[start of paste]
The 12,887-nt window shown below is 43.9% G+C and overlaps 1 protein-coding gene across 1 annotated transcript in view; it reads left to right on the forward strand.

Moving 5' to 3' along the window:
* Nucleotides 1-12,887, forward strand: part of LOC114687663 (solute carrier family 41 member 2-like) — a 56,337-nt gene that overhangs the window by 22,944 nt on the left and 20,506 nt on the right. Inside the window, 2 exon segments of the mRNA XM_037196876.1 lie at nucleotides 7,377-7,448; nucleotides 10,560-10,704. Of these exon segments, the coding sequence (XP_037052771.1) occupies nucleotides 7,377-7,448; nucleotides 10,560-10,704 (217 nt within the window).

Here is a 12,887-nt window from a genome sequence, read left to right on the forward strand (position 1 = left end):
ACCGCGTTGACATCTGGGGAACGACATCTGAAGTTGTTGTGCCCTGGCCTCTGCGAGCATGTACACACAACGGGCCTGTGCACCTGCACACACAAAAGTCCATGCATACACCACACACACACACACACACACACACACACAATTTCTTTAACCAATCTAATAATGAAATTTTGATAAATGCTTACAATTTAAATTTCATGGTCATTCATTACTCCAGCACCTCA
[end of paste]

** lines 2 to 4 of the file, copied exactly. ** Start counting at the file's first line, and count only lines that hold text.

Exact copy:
Moving 5' to 3' along the window:
* Nucleotides 1-12,887, forward strand: part of LOC114687663 (solute carrier family 41 member 2-like) — a 56,337-nt gene that overhangs the window by 22,944 nt on the left and 20,506 nt on the right. Inside the window, 2 exon segments of the mRNA XM_037196876.1 lie at nucleotides 7,377-7,448; nucleotides 10,560-10,704. Of these exon segments, the coding sequence (XP_037052771.1) occupies nucleotides 7,377-7,448; nucleotides 10,560-10,704 (217 nt within the window).

Here is a 12,887-nt window from a genome sequence, read left to right on the forward strand (position 1 = left end):